Dispelling the myths about abortion
I was always a big fan of mythology. My particular favorite is Athena, also known as Minerva, goddess of wisdom. She is said to have sprung fully formed from her father Zeus’ head, which was probably a great relief for his wife Hera.
Athena is a myth, but one that ironically calls us to examine the truth. Given what happened last week at the Supreme Court and its aftermath, I think it’s time to dispel some of the myths surrounding the pro-life movement.
Myth: Pro-lifers only care about babies until they’re born
This is such an easy fabrication to dispel, given the long list of agencies that support pregnant women and children. Organizations like Birthright, A Baby’s Breath, Mother’s Home, Heartbeat International, Live Action, Project Rachel Ministry, Catholic Charities, and Carenet are easily accessed on the internet. Of course, those who support abortion rights don’t like to admit that these places exist, because myths are powerful.
Myth: Most pro-lifers are religious zealots
This is another popular idea, particularly since many of the most outspoken advocates against abortion come from the Catholic Church. The first man of science who turned against abortion is Dr. Bernard Nathanson, who performed many abortions in his career before he realized that the procedure ended a human life. Abby Johnson is another person who was so convinced that abortion was a legitimate medical procedure that she became the head of a Planned Parenthood clinic, presiding over thousands of abortions. It wasn’t religion that changed her mind, it was the observation of an actual abortion that did. Dr. Ben Carson, who performed neuro-surgery in utero, is another witness to life. Science can be more powerful than faith in persuading the skeptical.
Myth: Most women support abortion
Whenever abortion is in the news, the loudest female voices are the ones raised in support of “reproductive justice.” It’s only grudgingly that networks or newspapers seek out and promote the views of women who believe that abortion does great damage to both women and society. If we are asked for our opinions at all, it’s usually to act as the uneducated foil for the sophisticated and autonomous women of Planned Parenthood, et. al. Even if Roe is overturned, that dynamic won’t end any time soon. But the truth is very different from that myth of overwhelming female support for abortion rights. A recent NBC poll from 2021 showed that among women, 59% believe that abortion should remain legal, and 38% believe it should be illegal. There are differences between education levels, class and race demographics. But it’s pretty clear that over a third of American women do not support abortion rights, and that most American women favor limits on abortion.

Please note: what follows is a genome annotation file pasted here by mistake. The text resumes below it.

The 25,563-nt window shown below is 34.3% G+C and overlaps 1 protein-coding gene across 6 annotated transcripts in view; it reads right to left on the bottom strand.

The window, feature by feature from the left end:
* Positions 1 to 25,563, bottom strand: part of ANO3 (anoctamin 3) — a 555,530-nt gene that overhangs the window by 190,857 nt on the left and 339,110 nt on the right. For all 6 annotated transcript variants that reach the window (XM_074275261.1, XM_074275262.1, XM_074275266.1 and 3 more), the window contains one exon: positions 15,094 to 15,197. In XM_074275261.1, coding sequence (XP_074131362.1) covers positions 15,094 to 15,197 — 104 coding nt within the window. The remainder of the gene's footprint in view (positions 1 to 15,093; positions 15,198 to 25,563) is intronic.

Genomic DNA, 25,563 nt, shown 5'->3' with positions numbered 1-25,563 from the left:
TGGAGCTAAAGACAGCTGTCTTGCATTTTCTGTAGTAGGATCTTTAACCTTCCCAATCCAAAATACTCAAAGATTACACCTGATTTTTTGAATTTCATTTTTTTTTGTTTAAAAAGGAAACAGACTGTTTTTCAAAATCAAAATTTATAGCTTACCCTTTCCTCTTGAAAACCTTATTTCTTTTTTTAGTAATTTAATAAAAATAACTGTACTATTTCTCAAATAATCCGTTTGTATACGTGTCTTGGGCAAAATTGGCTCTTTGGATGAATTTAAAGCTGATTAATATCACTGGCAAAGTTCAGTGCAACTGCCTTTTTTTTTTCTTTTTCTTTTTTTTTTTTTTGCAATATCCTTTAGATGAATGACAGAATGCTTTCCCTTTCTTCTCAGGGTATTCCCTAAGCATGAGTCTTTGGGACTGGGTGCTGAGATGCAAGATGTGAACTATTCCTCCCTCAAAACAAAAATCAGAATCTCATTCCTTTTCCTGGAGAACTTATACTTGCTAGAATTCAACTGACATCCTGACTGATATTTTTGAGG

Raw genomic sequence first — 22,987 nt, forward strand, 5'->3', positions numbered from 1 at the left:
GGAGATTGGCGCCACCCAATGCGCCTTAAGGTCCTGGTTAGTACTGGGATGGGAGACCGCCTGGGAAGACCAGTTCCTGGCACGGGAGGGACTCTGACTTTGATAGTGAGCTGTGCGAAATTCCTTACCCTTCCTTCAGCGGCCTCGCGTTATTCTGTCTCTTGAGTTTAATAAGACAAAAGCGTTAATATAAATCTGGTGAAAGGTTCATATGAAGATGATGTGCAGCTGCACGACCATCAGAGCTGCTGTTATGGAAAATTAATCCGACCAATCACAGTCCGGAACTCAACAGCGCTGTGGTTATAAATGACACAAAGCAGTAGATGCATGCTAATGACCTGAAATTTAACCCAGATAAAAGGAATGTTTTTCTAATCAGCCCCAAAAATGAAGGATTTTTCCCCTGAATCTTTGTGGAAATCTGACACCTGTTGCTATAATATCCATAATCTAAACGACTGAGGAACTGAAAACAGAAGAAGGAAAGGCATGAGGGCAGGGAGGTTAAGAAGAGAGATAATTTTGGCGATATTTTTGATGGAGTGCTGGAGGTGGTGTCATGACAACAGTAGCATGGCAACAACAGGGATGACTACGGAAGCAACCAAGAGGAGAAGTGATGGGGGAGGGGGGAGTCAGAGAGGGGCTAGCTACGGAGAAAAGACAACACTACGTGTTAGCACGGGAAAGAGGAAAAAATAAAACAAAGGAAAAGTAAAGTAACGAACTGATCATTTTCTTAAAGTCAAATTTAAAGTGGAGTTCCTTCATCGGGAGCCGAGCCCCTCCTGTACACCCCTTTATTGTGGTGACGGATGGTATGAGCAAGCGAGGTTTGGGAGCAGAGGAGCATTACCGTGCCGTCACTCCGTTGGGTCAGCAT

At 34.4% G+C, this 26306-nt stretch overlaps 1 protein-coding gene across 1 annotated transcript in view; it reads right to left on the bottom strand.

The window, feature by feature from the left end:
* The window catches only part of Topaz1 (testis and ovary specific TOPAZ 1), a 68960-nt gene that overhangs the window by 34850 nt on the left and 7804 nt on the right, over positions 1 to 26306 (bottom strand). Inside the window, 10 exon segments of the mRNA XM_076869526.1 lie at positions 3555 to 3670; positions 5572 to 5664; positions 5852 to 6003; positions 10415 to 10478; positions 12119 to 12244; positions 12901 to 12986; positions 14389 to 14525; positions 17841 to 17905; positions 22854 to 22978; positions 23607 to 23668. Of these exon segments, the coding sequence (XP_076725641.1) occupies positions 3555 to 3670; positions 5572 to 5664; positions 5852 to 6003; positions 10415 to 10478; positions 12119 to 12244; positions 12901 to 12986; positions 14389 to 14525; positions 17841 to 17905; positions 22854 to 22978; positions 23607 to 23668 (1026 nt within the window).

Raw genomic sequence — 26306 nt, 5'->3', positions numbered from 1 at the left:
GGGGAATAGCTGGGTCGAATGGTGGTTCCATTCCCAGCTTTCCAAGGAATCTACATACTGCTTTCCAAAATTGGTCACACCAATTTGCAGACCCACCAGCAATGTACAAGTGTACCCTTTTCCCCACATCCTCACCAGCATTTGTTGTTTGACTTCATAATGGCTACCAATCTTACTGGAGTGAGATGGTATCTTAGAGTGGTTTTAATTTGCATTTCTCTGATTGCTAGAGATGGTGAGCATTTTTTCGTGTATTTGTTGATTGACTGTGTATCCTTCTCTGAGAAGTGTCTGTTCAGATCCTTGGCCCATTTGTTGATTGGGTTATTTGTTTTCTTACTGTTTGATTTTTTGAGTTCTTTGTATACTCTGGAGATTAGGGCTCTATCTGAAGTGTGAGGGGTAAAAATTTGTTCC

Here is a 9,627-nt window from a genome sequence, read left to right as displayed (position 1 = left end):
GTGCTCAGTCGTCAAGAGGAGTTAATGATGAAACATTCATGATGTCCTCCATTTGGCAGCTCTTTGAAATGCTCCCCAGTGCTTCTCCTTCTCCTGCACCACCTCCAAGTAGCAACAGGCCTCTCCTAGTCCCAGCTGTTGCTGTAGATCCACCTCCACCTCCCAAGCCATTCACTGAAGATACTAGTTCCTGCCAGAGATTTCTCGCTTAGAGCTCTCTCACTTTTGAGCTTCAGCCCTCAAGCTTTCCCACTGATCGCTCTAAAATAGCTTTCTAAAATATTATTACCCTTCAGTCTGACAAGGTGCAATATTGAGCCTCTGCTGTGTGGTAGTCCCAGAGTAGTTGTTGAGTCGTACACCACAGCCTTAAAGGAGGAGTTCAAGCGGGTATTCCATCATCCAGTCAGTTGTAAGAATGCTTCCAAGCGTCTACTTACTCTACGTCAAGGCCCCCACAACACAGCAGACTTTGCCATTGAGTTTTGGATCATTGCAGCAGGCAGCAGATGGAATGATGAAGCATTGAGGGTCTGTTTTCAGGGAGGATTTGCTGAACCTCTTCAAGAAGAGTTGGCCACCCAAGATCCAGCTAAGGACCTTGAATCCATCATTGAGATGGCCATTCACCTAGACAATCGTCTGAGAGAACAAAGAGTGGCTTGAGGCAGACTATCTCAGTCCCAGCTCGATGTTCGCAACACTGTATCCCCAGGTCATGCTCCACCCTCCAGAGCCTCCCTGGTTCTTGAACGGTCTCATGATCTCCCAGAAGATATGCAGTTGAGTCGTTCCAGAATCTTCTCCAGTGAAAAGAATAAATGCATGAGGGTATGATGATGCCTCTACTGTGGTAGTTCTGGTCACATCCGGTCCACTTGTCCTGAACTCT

Myth: If Roe is overturned, abortion will disappear
This isn’t so much a myth about pro-lifers as it is about the nature of Roe v. Wade. A disturbing number of Americans believe that abortion was always a national right, and that eliminating the most notorious Supreme Court decision of the last 50 years will destroy that “right.” The Supreme Court isn’t “removing” anything. If Roe falls, the issue will go back to the states and their legislatures to decide whether women have access to abortion. If any “right” is being removed, it’s by your local legislators. But more to the point, there is no “right” to abortion. It’s just not there. You can’t take away what you never had in the first place.